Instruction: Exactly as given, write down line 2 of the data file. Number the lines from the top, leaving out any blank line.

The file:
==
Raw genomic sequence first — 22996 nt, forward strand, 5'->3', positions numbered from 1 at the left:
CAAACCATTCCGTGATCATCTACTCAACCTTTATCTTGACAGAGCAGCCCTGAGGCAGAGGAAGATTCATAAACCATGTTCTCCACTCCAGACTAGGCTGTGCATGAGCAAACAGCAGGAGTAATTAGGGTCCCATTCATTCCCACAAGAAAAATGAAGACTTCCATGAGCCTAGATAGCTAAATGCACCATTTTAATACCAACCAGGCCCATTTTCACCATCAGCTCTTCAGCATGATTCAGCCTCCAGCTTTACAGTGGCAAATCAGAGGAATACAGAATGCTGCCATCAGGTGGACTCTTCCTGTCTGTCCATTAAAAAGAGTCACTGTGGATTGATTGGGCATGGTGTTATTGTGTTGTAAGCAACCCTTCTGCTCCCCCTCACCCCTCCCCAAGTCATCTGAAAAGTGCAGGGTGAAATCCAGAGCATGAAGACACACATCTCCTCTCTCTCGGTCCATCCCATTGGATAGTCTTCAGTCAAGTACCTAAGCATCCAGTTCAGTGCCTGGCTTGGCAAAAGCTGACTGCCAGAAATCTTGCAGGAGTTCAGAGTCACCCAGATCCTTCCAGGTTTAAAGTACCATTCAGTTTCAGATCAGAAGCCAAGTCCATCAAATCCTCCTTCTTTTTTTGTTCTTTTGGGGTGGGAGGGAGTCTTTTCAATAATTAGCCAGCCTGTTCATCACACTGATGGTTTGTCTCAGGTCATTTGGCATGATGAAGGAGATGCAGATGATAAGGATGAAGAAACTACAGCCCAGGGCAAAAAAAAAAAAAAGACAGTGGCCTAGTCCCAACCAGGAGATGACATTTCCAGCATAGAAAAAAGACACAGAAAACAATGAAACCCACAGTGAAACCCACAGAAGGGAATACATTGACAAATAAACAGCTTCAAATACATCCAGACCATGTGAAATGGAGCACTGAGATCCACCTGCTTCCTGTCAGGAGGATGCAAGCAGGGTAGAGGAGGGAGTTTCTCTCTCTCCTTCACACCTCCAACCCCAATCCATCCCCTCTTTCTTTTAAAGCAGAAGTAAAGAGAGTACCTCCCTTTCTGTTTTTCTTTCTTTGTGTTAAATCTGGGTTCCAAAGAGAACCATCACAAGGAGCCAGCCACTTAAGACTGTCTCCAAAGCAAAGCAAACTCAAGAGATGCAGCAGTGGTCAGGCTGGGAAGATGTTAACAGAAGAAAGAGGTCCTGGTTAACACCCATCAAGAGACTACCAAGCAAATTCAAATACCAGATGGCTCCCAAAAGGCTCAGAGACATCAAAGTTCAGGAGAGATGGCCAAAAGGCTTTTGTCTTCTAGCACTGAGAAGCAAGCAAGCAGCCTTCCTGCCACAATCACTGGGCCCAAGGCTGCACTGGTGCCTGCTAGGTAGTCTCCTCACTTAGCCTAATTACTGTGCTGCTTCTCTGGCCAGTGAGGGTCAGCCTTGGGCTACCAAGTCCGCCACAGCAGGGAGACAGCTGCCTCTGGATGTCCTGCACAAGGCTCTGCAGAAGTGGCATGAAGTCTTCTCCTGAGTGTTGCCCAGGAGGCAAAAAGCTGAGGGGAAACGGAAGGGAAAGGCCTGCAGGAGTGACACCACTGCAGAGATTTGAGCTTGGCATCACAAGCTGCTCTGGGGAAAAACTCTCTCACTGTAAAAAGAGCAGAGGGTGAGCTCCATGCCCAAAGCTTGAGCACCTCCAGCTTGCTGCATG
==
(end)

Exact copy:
CAAACCATTCCGTGATCATCTACTCAACCTTTATCTTGACAGAGCAGCCCTGAGGCAGAGGAAGATTCATAAACCATGTTCTCCACTCCAGACTAGGCTGTGCATGAGCAAACAGCAGGAGTAATTAGGGTCCCATTCATTCCCACAAGAAAAATGAAGACTTCCATGAGCCTAGATAGCTAAATGCACCATTTTAATACCAACCAGGCCCATTTTCACCATCAGCTCTTCAGCATGATTCAGCCTCCAGCTTTACAGTGGCAAATCAGAGGAATACAGAATGCTGCCATCAGGTGGACTCTTCCTGTCTGTCCATTAAAAAGAGTCACTGTGGATTGATTGGGCATGGTGTTATTGTGTTGTAAGCAACCCTTCTGCTCCCCCTCACCCCTCCCCAAGTCATCTGAAAAGTGCAGGGTGAAATCCAGAGCATGAAGACACACATCTCCTCTCTCTCGGTCCATCCCATTGGATAGTCTTCAGTCAAGTACCTAAGCATCCAGTTCAGTGCCTGGCTTGGCAAAAGCTGACTGCCAGAAATCTTGCAGGAGTTCAGAGTCACCCAGATCCTTCCAGGTTTAAAGTACCATTCAGTTTCAGATCAGAAGCCAAGTCCATCAAATCCTCCTTCTTTTTTTGTTCTTTTGGGGTGGGAGGGAGTCTTTTCAATAATTAGCCAGCCTGTTCATCACACTGATGGTTTGTCTCAGGTCATTTGGCATGATGAAGGAGATGCAGATGATAAGGATGAAGAAACTACAGCCCAGGGCAAAAAAAAAAAAAAGACAGTGGCCTAGTCCCAACCAGGAGATGACATTTCCAGCATAGAAAAAAGACACAGAAAACAATGAAACCCACAGTGAAACCCACAGAAGGGAATACATTGACAAATAAACAGCTTCAAATACATCCAGACCATGTGAAATGGAGCACTGAGATCCACCTGCTTCCTGTCAGGAGGATGCAAGCAGGGTAGAGGAGGGAGTTTCTCTCTCTCCTTCACACCTCCAACCCCAATCCATCCCCTCTTTCTTTTAAAGCAGAAGTAAAGAGAGTACCTCCCTTTCTGTTTTTCTTTCTTTGTGTTAAATCTGGGTTCCAAAGAGAACCATCACAAGGAGCCAGCCACTTAAGACTGTCTCCAAAGCAAAGCAAACTCAAGAGATGCAGCAGTGGTCAGGCTGGGAAGATGTTAACAGAAGAAAGAGGTCCTGGTTAACACCCATCAAGAGACTACCAAGCAAATTCAAATACCAGATGGCTCCCAAAAGGCTCAGAGACATCAAAGTTCAGGAGAGATGGCCAAAAGGCTTTTGTCTTCTAGCACTGAGAAGCAAGCAAGCAGCCTTCCTGCCACAATCACTGGGCCCAAGGCTGCACTGGTGCCTGCTAGGTAGTCTCCTCACTTAGCCTAATTACTGTGCTGCTTCTCTGGCCAGTGAGGGTCAGCCTTGGGCTACCAAGTCCGCCACAGCAGGGAGACAGCTGCCTCTGGATGTCCTGCACAAGGCTCTGCAGAAGTGGCATGAAGTCTTCTCCTGAGTGTTGCCCAGGAGGCAAAAAGCTGAGGGGAAACGGAAGGGAAAGGCCTGCAGGAGTGACACCACTGCAGAGATTTGAGCTTGGCATCACAAGCTGCTCTGGGGAAAAACTCTCTCACTGTAAAAAGAGCAGAGGGTGAGCTCCATGCCCAAAGCTTGAGCACCTCCAGCTTGCTGCATG